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February 24, 2014
US SIF Publishes Political Spending Guide for Investors
    by Robert Kropp

Confronting Corporate Money in Politics focuses on using the proxy ballot to advocate for transparency in corporate political spending and lobbying expenditures.

Since 2010—not at all coincidentally, the year in which the US Supreme Court issued the controversial Citizens United decision—shareowner resolutions addressing corporate political spending have been filed in record numbers. The 2014 proxy season is no different, as a coalition of sixty institutional investors announced recently that it has filed resolutions addressing lobbying expenditures with 48 companies.

Why so many shareowner resolutions, year after year? “The information that is available to investors and the public does not provide a comprehensive picture of the spending” of corporations, according to Confronting Corporate Money in Politics, a guide for investors recently published by the US SIF Foundation. The guide on corporate political spending is the third in a series by US SIF.

Given the emphasis on the filing of resolutions by institutional investors, it's not surprising to learn that the guide focuses on shareowner action. And as the number of shareowner resolutions continue to dominate corporate proxy ballots, “the average vote in support of political spending disclosure proposals has almost quadrupled over the past decade and topped 30 percent for the last four years,” the Center for Political Accountability (CPA). CPA and its investor allies have persuaded at least 100 of the nation's largest corporations to adopt disclosure and board oversight of political expenditures.

According to CPA, “a total of 217 companies have formally been engaged through a shareholder resolution on the issue of political spending disclosure and accountability, resulting in a total of 118 agreements that led to a withdrawal of the resolution.” As shareowner activists have learned, a majority vote is not necessary when a significant number of shareowners express their concerns to corporate boards.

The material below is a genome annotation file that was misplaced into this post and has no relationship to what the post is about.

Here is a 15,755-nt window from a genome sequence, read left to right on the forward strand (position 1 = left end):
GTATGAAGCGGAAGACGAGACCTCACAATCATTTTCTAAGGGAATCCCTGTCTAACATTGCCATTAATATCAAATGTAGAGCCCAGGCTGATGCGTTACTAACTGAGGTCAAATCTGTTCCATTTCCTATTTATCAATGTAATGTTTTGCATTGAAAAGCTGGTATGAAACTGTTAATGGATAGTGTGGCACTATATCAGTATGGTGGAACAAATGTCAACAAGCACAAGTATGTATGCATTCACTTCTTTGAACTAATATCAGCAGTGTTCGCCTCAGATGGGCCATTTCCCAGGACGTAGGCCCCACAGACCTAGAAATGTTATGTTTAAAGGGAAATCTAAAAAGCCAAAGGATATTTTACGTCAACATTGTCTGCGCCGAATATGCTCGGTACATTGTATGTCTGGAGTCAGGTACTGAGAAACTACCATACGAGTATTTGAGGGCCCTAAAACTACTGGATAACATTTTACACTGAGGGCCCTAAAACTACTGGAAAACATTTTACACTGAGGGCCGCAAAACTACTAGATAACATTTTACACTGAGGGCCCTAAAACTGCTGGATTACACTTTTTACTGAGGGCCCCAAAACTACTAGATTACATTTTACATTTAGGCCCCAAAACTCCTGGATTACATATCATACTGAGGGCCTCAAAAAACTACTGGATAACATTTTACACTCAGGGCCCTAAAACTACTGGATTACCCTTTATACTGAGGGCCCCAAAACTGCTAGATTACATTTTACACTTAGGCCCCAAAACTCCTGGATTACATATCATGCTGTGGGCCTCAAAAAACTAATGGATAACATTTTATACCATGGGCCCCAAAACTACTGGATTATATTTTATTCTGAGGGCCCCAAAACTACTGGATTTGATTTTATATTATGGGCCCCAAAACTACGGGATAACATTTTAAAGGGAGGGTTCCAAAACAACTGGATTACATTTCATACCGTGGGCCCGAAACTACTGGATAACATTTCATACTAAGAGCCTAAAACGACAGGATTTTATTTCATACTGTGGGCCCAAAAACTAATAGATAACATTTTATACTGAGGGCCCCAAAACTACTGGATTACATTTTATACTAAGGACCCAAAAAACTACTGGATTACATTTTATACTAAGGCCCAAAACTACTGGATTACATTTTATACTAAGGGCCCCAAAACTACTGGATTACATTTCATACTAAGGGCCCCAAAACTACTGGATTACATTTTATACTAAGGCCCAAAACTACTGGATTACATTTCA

The resolutions filed for the 2014 proxy season adopt two tracks in addressing the role of corporations in the political process. “A growing number of companies are being asked for more oversight and disclosure of their spending,” the guide states. And since direct political contributions by corporations are dwarfed by lobbying expenditures, “Shareholders increasingly are asking companies to disclose their lobbying activities and expenditures in order to evaluate whether a company’s lobbying is consistent with its expressed business goals and objectives and whether it may present risks to the company,” as well.

A coalition of sixty investors announced recently that they have filed 48 resolutions with companies, requesting that they “annually report their federal and state lobbying. That includes any payments to trade associations used for lobbying as well as support for tax-exempt organizations that write and endorse model legislation.”

Advocating for effective public policy is central to the mission of US SIF, and the guide concludes with a reminder of its importance. “It is important for you or your institution to make your voice heard on public policy issues,” it states. “You can join hundreds of thousands of other investors, large and small, who have petitioned the SEC to require companies to disclose their political contributions.”

In 2011, a group of academics calling itself the Committee on Disclosure of Political Spending filed a petition with the Securities and Exchange Commission (SEC), calling for the establishment of regulations mandating that public corporations disclose their political spending activities. The Commission has received hundreds of thousands of comment letters on the issue, most of them in support of disclosure.

Since then, the petition has been pending at the SEC, and the Commission has indicated that it does not plan to act on the issue in 2014.


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